Concepts of hope and commitment to change among Muslims
|Date:||Thursday 19th November 2020|
Ensure you are logged into the AASW website to apply the members price.
|Organiser:||AASW WA Branch|
Branch Service Corodinator
AASW WA Office
Work days: Mon-Thurs
03 9320 1000
Then ask for the WA Branch
The WA AASW is pleased to host an online training Concepts of hope and commitment to change among Muslims which will explore some concepts related to perceptions of recovery and healing that informed by Islamic concepts.
This will be held via an Zoom meeting platform. Log on details will be emailed the day prior or day of/to the meeting - please ensure you register to receive the details.
The contents of the presentation aim to explore perceptions of mental health among Muslim communities, particularly in relation to concepts of hope and change, with the purpose of identifying some elements, which will contribute to strength-based practice.
Social workers working in areas such as mental health, child protection, and schools are called upon to work with refugees from Muslim backgrounds who experience trauma and social problems.
Religion and spirituality are considered important cultural facets that are evidently identified in the ethical guidelines of AASW. Social workers are required to be spiritually and religiously sensitive, so as to support clients to utilize inner strengths and external assets in the face of challenging situations.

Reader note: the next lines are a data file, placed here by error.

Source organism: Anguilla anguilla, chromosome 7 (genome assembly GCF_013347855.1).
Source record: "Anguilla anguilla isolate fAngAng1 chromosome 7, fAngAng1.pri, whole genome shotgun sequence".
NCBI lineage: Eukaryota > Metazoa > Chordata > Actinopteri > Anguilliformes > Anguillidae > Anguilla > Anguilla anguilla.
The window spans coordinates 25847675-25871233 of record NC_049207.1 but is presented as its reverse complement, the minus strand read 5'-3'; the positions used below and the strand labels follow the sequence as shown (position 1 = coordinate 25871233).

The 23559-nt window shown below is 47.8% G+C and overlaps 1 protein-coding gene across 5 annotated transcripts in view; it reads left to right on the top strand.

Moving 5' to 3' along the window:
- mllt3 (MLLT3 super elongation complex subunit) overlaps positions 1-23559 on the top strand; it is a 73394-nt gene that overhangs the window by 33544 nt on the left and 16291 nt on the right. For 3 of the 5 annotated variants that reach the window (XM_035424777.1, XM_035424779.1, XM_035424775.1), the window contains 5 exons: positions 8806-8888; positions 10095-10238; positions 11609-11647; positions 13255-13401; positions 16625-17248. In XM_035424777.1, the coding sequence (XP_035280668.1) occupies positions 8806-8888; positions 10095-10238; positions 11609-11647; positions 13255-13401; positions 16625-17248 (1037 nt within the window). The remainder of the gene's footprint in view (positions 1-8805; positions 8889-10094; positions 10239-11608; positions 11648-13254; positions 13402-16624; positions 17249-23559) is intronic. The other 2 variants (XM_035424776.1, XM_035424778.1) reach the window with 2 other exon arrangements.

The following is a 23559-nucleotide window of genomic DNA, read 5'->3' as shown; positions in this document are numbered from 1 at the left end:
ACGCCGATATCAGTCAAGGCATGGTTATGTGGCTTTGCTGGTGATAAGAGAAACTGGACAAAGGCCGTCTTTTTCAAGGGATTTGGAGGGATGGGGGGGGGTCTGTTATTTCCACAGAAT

Social workers who are working in mental health, child protection, schools, government agencies etc.
- To explore the concepts of hope and change among Muslim clients
- To explore practical elements to incorporating these concepts in the interaction with clients and families.
Presenter: Nada Eltaiba
Nada Eltaiba is a senior lecturer at Social Work and Social Policy at The University Western Australia.
Her research interests incorporate mental health, cross-cultural practice, religion and spirituality. She has also conducted some research in teaching social work, ethics and narrative therapy.
Nada has extensive experience as a social work practitioner in both health and community settings in Australia and overseas.
Teaching is an area which Nada is passionate about. For Nada, teaching in social work programs is an opportunity to share knowledge and experiences. It is the starting point for developing a professional social work identity.Nada has taught in several social work programs in Australia and overseas; University of Western Australia, Curtin University, Al-Balqa University in Jordan, Qatar University and Doha Institute for Graduate research in Qatar